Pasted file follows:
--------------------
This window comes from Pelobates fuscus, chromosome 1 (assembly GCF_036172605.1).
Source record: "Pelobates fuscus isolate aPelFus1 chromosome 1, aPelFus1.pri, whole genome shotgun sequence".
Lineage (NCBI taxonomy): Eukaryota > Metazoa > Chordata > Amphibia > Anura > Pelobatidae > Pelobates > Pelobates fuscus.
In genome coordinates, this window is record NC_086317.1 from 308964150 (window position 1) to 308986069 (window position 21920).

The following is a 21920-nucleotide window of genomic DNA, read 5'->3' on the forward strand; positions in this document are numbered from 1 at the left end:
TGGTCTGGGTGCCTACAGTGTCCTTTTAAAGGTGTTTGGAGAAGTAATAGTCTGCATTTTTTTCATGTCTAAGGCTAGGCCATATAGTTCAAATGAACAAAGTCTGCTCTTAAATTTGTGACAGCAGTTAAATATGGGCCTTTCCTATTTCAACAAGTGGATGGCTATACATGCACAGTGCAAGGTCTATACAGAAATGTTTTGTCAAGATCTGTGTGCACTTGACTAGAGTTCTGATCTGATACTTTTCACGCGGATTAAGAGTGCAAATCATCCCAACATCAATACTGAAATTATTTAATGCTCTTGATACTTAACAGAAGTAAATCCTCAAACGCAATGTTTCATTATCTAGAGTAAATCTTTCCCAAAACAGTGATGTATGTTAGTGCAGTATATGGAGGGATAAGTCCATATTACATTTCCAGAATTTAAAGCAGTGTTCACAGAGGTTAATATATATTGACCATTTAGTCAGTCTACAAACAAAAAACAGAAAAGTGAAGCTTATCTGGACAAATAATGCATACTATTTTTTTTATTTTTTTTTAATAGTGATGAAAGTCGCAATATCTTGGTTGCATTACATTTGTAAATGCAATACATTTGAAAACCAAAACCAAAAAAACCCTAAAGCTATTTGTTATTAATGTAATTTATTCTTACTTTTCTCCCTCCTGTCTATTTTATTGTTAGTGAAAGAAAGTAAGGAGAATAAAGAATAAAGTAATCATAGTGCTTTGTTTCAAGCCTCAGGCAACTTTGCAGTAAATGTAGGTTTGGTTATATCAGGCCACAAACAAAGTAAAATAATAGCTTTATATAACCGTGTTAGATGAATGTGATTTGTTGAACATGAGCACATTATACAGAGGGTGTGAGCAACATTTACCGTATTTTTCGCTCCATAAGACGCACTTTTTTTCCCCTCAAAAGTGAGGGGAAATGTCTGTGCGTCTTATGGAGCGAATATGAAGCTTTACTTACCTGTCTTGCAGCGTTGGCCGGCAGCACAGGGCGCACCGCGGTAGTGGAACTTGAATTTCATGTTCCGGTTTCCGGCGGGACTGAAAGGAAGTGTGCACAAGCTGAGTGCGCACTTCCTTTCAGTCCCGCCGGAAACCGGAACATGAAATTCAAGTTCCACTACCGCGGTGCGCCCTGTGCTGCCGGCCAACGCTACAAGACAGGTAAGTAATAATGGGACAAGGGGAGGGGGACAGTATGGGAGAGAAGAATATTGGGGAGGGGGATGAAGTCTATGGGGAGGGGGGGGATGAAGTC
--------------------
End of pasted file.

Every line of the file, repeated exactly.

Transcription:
This window comes from Pelobates fuscus, chromosome 1 (assembly GCF_036172605.1).
Source record: "Pelobates fuscus isolate aPelFus1 chromosome 1, aPelFus1.pri, whole genome shotgun sequence".
Lineage (NCBI taxonomy): Eukaryota > Metazoa > Chordata > Amphibia > Anura > Pelobatidae > Pelobates > Pelobates fuscus.
In genome coordinates, this window is record NC_086317.1 from 308964150 (window position 1) to 308986069 (window position 21920).

The following is a 21920-nucleotide window of genomic DNA, read 5'->3' on the forward strand; positions in this document are numbered from 1 at the left end:
TGGTCTGGGTGCCTACAGTGTCCTTTTAAAGGTGTTTGGAGAAGTAATAGTCTGCATTTTTTTCATGTCTAAGGCTAGGCCATATAGTTCAAATGAACAAAGTCTGCTCTTAAATTTGTGACAGCAGTTAAATATGGGCCTTTCCTATTTCAACAAGTGGATGGCTATACATGCACAGTGCAAGGTCTATACAGAAATGTTTTGTCAAGATCTGTGTGCACTTGACTAGAGTTCTGATCTGATACTTTTCACGCGGATTAAGAGTGCAAATCATCCCAACATCAATACTGAAATTATTTAATGCTCTTGATACTTAACAGAAGTAAATCCTCAAACGCAATGTTTCATTATCTAGAGTAAATCTTTCCCAAAACAGTGATGTATGTTAGTGCAGTATATGGAGGGATAAGTCCATATTACATTTCCAGAATTTAAAGCAGTGTTCACAGAGGTTAATATATATTGACCATTTAGTCAGTCTACAAACAAAAAACAGAAAAGTGAAGCTTATCTGGACAAATAATGCATACTATTTTTTTTATTTTTTTTTAATAGTGATGAAAGTCGCAATATCTTGGTTGCATTACATTTGTAAATGCAATACATTTGAAAACCAAAACCAAAAAAACCCTAAAGCTATTTGTTATTAATGTAATTTATTCTTACTTTTCTCCCTCCTGTCTATTTTATTGTTAGTGAAAGAAAGTAAGGAGAATAAAGAATAAAGTAATCATAGTGCTTTGTTTCAAGCCTCAGGCAACTTTGCAGTAAATGTAGGTTTGGTTATATCAGGCCACAAACAAAGTAAAATAATAGCTTTATATAACCGTGTTAGATGAATGTGATTTGTTGAACATGAGCACATTATACAGAGGGTGTGAGCAACATTTACCGTATTTTTCGCTCCATAAGACGCACTTTTTTTCCCCTCAAAAGTGAGGGGAAATGTCTGTGCGTCTTATGGAGCGAATATGAAGCTTTACTTACCTGTCTTGCAGCGTTGGCCGGCAGCACAGGGCGCACCGCGGTAGTGGAACTTGAATTTCATGTTCCGGTTTCCGGCGGGACTGAAAGGAAGTGTGCACAAGCTGAGTGCGCACTTCCTTTCAGTCCCGCCGGAAACCGGAACATGAAATTCAAGTTCCACTACCGCGGTGCGCCCTGTGCTGCCGGCCAACGCTACAAGACAGGTAAGTAATAATGGGACAAGGGGAGGGGGACAGTATGGGAGAGAAGAATATTGGGGAGGGGGATGAAGTCTATGGGGAGGGGGGGGATGAAGTC